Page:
At Memorial Stadium, they came to watch football, talk baseball

August 11, 1994|By Brad Snyder | Brad Snyder,Sun Staff Writer

With the strike just a day away, fans tried to get baseball off their minds by going to Memorial Stadium for a football game.

"I'm concentrating on football, or I'd be home watching the Yankees game," said Marlin Sauble Sr., who wore a 1966 Orioles cap to last night's Baltimore CFLs-Hamilton Tiger-Cats game.

Sauble, of York, Pa., was at the game with his father, Sterling, and his 7-year-old son, Marlin Jr. Sauble has taken Marlin Jr., who was wearing the current O's cap, to five or six Orioles games this season.

The threatened strike has ended the family's interest in the baseball season. "We just decided the heck with the strike," Sauble said.

Riviera Beach's Jeff Shaw spent his afternoon watching his beloved San Francisco Giants play the Chicago Cubs on WGN. Wearing a Giants hat to the CFL game that evening, Shaw refused to take sides over the strike. "I think they're all idiots," said Shaw, who moved to Baltimore last year from the Bay area.

Shaw bought CFL tickets for his family to get involved in his new community, but he still left part of his football heart in San Francisco.

"This is a lot of fun," Shaw said, "but I won't give up being a 49ers fan."

For some of the 37,231 fans at last night's game, like Pasadena's David Kraft, any football game will do over a baseball game.

An assistant football coach at Glen Burnie High School, Kraft said baseball is just something that gets in the way of his lacrosse and football seasons. He could care less about the strike.

"Let them go," Kraft said. "When I make as much money as they do, then I'll worry about it."

Kraft, 36, who spent the late afternoon tailgating with friends in the parking lot next to Eastern High School, said he doesn't feel as comfortable among the wine and cheese crowd at Camden Yards.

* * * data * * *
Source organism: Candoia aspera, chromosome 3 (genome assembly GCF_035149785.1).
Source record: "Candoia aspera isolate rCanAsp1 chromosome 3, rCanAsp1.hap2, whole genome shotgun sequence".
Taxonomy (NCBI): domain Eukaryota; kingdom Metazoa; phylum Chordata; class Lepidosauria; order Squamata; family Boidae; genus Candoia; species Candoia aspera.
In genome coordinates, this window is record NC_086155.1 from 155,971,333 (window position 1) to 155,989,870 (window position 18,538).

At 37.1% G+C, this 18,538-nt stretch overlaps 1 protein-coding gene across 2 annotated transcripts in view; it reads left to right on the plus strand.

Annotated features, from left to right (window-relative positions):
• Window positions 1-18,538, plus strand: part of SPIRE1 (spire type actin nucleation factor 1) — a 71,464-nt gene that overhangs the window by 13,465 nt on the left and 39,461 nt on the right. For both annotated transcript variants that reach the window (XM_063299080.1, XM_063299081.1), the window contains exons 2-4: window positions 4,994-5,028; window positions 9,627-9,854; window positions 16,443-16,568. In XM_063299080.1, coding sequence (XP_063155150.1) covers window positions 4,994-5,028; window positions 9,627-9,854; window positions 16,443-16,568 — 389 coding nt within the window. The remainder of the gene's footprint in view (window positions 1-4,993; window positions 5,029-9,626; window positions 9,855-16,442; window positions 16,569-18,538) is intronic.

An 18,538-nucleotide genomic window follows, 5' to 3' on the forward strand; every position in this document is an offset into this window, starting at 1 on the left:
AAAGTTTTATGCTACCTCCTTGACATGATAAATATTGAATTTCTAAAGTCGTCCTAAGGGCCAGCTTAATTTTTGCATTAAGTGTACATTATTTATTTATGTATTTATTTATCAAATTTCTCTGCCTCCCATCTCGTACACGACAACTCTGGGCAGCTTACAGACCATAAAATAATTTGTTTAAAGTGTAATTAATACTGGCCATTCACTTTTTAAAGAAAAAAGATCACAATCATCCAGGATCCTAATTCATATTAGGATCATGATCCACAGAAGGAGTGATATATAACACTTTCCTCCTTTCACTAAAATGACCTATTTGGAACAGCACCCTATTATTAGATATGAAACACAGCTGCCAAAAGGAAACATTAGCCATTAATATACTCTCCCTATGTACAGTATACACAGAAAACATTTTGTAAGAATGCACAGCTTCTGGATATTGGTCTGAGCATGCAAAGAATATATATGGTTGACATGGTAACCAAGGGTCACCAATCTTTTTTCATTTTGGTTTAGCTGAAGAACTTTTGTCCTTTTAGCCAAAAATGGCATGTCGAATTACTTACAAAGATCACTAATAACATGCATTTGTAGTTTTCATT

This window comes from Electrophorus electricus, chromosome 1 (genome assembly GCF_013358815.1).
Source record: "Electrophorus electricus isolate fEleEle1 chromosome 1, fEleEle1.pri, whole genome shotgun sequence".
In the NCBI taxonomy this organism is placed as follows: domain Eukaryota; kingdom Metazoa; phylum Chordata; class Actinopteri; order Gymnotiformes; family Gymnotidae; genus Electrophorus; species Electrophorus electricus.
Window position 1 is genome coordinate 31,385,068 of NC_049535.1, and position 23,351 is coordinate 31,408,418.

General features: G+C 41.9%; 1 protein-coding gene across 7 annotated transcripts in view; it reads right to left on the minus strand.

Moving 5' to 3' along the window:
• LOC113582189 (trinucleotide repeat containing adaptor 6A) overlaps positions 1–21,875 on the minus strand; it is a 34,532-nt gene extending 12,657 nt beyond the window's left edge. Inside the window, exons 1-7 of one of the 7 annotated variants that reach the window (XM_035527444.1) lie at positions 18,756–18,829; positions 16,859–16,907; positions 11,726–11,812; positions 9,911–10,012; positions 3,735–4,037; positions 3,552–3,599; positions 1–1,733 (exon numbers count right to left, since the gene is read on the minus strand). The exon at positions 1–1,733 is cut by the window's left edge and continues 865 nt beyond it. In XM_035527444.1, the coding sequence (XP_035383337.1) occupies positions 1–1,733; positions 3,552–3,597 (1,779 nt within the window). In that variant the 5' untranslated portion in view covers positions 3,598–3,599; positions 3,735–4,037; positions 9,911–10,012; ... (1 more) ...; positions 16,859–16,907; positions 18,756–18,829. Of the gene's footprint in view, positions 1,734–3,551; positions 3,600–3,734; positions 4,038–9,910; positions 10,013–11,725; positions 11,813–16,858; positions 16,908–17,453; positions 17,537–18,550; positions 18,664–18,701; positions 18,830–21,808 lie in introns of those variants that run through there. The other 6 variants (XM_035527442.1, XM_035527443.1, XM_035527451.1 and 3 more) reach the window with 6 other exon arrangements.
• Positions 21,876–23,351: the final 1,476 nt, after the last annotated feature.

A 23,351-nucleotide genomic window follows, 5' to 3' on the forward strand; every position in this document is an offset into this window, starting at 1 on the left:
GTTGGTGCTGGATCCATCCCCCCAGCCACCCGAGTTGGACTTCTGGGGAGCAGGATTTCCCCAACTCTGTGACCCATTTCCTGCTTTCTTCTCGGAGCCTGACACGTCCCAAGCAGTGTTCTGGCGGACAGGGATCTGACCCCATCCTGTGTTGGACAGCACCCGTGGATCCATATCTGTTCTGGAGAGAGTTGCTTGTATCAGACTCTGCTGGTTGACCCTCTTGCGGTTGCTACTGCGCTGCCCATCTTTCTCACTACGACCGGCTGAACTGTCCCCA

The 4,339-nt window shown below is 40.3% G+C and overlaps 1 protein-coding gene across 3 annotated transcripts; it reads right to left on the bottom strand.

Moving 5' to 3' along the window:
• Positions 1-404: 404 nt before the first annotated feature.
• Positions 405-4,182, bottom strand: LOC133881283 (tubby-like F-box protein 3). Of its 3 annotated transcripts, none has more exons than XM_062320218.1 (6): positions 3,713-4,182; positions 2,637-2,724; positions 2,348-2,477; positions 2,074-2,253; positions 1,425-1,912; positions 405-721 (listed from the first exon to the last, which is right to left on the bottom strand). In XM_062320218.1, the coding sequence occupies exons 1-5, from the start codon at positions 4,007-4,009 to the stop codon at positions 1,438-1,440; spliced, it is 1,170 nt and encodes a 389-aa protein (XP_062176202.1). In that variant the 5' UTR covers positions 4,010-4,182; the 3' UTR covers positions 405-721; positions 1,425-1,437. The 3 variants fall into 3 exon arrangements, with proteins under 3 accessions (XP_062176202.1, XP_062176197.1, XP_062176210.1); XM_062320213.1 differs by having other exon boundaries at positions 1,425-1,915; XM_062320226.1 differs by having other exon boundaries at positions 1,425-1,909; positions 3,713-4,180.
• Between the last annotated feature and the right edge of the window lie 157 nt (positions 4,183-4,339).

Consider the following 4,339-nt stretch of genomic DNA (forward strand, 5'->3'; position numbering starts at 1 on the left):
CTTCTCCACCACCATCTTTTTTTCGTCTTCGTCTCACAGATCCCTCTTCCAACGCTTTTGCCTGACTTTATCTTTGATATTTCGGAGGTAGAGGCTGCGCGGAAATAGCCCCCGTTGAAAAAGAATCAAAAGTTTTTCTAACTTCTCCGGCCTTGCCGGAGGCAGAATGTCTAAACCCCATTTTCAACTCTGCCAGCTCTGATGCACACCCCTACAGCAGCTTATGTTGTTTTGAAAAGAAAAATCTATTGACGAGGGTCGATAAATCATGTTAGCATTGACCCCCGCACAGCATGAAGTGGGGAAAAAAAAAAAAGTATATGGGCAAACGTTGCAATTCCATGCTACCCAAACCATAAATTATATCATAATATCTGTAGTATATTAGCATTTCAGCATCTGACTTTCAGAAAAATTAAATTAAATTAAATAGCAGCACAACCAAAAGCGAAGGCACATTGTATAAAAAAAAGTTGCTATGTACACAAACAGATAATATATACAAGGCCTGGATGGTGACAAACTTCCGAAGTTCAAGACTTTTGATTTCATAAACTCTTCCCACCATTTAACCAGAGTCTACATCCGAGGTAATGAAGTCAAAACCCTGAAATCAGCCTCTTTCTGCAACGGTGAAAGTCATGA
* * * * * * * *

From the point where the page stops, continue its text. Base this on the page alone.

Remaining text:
"It's a lot more formal. You've got all your stuffed shirts from Washington," Kraft said. "It's not a people's game anymore."

Baltimore's Gregory Stokes, who was wearing a Philadelphia Phillies cap, still cares about the strike.

"As a sports fan and as a baseball fan, I hope it ends soon," he said.

The proposed strike, Stokes said, should not prevent fans from enjoying the beauty of the game.

"I hope people understand the game is a game, and business is business," Stokes said. "When you mix them, unfortunately the money always wins."

The people who work at the ballpark will not see that money. Much of the staff at last night's CFL game also works at Camden Yards.

The money is not what really matters to many of them.

"It's not a lot of money, but it gets you out of the rocking chair," said 66-year-old Walter Staniewski of Highlandtown.

Last night, Staniewski checked press credentials outside of gate E2 at Memorial Stadium. At Camden Yards, he guards the umpires room.

Staniewski works at Camden Yards because of his love of baseball. The impending strike will not allow him to do it much longer.

"I, personally, am going to miss it," Staniewski said, "not financially, but in my heart."

Staniewski said the strike will hurt the game.

"It's getting to the point where the interest is not in baseball anymore," he said.

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